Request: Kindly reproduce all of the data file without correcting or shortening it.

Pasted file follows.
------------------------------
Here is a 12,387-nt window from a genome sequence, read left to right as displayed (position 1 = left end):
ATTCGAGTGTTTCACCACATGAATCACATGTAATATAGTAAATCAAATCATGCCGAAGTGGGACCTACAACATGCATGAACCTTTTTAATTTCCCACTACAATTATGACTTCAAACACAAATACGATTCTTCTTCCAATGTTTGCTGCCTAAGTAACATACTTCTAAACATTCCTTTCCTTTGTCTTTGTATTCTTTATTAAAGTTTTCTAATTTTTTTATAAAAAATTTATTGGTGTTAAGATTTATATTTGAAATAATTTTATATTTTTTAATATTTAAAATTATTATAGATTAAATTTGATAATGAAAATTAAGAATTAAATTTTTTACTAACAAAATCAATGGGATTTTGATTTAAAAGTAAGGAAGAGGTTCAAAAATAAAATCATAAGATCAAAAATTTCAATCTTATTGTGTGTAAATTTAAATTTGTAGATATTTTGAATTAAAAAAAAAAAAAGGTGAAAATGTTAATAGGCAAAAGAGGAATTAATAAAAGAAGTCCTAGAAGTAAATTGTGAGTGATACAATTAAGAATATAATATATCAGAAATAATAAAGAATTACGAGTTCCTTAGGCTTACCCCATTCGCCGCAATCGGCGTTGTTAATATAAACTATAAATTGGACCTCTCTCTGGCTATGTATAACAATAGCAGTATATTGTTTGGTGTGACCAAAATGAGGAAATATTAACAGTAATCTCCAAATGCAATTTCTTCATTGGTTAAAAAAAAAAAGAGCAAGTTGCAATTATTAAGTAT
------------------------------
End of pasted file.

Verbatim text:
Here is a 12,387-nt window from a genome sequence, read left to right as displayed (position 1 = left end):
ATTCGAGTGTTTCACCACATGAATCACATGTAATATAGTAAATCAAATCATGCCGAAGTGGGACCTACAACATGCATGAACCTTTTTAATTTCCCACTACAATTATGACTTCAAACACAAATACGATTCTTCTTCCAATGTTTGCTGCCTAAGTAACATACTTCTAAACATTCCTTTCCTTTGTCTTTGTATTCTTTATTAAAGTTTTCTAATTTTTTTATAAAAAATTTATTGGTGTTAAGATTTATATTTGAAATAATTTTATATTTTTTAATATTTAAAATTATTATAGATTAAATTTGATAATGAAAATTAAGAATTAAATTTTTTACTAACAAAATCAATGGGATTTTGATTTAAAAGTAAGGAAGAGGTTCAAAAATAAAATCATAAGATCAAAAATTTCAATCTTATTGTGTGTAAATTTAAATTTGTAGATATTTTGAATTAAAAAAAAAAAAAGGTGAAAATGTTAATAGGCAAAAGAGGAATTAATAAAAGAAGTCCTAGAAGTAAATTGTGAGTGATACAATTAAGAATATAATATATCAGAAATAATAAAGAATTACGAGTTCCTTAGGCTTACCCCATTCGCCGCAATCGGCGTTGTTAATATAAACTATAAATTGGACCTCTCTCTGGCTATGTATAACAATAGCAGTATATTGTTTGGTGTGACCAAAATGAGGAAATATTAACAGTAATCTCCAAATGCAATTTCTTCATTGGTTAAAAAAAAAAAGAGCAAGTTGCAATTATTAAGTAT